Chitosan-genipin microspheres for the controlled release of drugs: clarithromycin, tramadol and heparin.

Harris R, Lecumberri E, Heras A - Mar Drugs (2010)

X-ray diffraction patterns of (a) tramadol hydrochloride and (b) chitosan hydrochloride (5 mg/mL) microspheres loaded with tramadol hydrochloride (30% w/w) and crosslinked with genipin (2 mM) at 50 ºC for 5 h.
© Copyright Policy - open-access
Related In: Results  -  Collection

License 1 - License 2
Show All Figures
getmorefigures.php?uid=PMC2901822&req=5

f5-marinedrugs-08-01750: X-ray diffraction patterns of (a) tramadol hydrochloride and (b) chitosan hydrochloride (5 mg/mL) microspheres loaded with tramadol hydrochloride (30% w/w) and crosslinked with genipin (2 mM) at 50 ºC for 5 h.
Mentions: The X-Ray diffraction patterns of genipin, chitosan hydrochloride, assayed drugs, and the combination of all microsphere components are shown in Figures 4–6. Genipin itself, as well as clarithromycin and tramadol hydrochloride, showed high crystallinity. On the other hand, the chitosan hydrochloride X-ray pattern showed its amorphous structure. Genipin, as well as clarithromycin (Figure 4) and tramadol hydrochloride (Figure 5) are included in the amorphous structure of chitosan when incorporated in microspheres. As can be seen in Figure 6, the LMWH X-ray pattern shows it as an amorphous compound. LMWH loaded microspheres crosslinked with genipin show an X-ray diffraction pattern with no marked peaks, which indicates that the crosslinking agent is molecularly dispersed in the polymer matrix [14,15], which should help to retard the delivery of the drug [16].

Bottom Line: Once the crosslinking process was characterized as a function of the factors mentioned above, drug loaded hydrochloride chitosan microspheres with different degrees of crosslinking were obtained.In conclusion, genipin showed to be eligible as a chemical-crosslinking agent delaying the outflow of drugs from the microspheres.However, more studies in vitro and in vivo must be carried out to determine adequate crosslinking conditions for different drugs.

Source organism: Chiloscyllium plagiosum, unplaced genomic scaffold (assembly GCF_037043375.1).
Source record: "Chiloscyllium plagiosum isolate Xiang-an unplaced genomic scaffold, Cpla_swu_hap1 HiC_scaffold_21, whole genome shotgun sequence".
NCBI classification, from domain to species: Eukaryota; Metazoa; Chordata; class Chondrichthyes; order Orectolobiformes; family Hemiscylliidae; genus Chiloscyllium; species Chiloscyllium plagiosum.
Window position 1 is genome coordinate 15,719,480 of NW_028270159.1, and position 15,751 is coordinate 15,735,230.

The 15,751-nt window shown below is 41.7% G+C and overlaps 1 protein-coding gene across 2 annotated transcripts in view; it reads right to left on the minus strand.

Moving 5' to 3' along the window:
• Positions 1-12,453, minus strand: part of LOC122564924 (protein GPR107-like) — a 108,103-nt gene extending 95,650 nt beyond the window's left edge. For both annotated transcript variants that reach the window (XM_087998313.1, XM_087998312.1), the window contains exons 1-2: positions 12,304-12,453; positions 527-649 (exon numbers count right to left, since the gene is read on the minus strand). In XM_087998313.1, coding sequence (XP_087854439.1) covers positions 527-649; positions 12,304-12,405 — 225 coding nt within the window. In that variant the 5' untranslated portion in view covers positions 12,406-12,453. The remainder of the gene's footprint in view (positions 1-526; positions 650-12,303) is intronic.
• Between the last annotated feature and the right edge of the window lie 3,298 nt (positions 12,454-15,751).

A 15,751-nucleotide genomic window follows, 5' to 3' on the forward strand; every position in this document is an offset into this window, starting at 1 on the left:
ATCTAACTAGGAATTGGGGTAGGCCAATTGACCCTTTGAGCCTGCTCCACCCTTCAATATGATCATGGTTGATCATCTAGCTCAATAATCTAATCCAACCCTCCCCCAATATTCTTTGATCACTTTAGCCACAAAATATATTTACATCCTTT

View Article: PubMed Central - PubMed

Affiliation: Instituto de Estudios Biofuncionales, Departamento Química-Física II, Universidad Complutense Paseo Juan XXIII, Madrid, Spain. ruthharris@ieb.ucm.es

ABSTRACT
The aim of this study was to first evaluate whether the chitosan hydrochloride-genipin crosslinking reaction is influenced by factors such as time, and polymer/genipin concentration, and second, to develop crosslinked drug loaded microspheres to improve the control over drug release. Once the crosslinking process was characterized as a function of the factors mentioned above, drug loaded hydrochloride chitosan microspheres with different degrees of crosslinking were obtained. Microspheres were characterized in terms of size, morphology, drug content, surface charge and capacity to control in vitro drug release. Clarithromycin, tramadol hydrochloride, and low molecular weight heparin (LMWH) were used as model drugs. The obtained particles were spherical, positively charged, with a diameter of 1-10 microm. X-Ray diffraction showed that there was an interaction of genipin and each drug with chitosan in the microspheres. In relation to the release profiles, a higher degree of crosslinking led to more control of drug release in the case of clarithromycin and tramadol. For these drugs, optimal release profiles were obtained for microspheres crosslinked with 1 mM genipin at 50 °C for 5 h and with 5 mM genipin at 50 °C for 5 h, respectively. In LMWH microspheres, the best release profile corresponded to 0.5 mM genipin, 50 °C, 5 h. In conclusion, genipin showed to be eligible as a chemical-crosslinking agent delaying the outflow of drugs from the microspheres. However, more studies in vitro and in vivo must be carried out to determine adequate crosslinking conditions for different drugs.

Show MeSH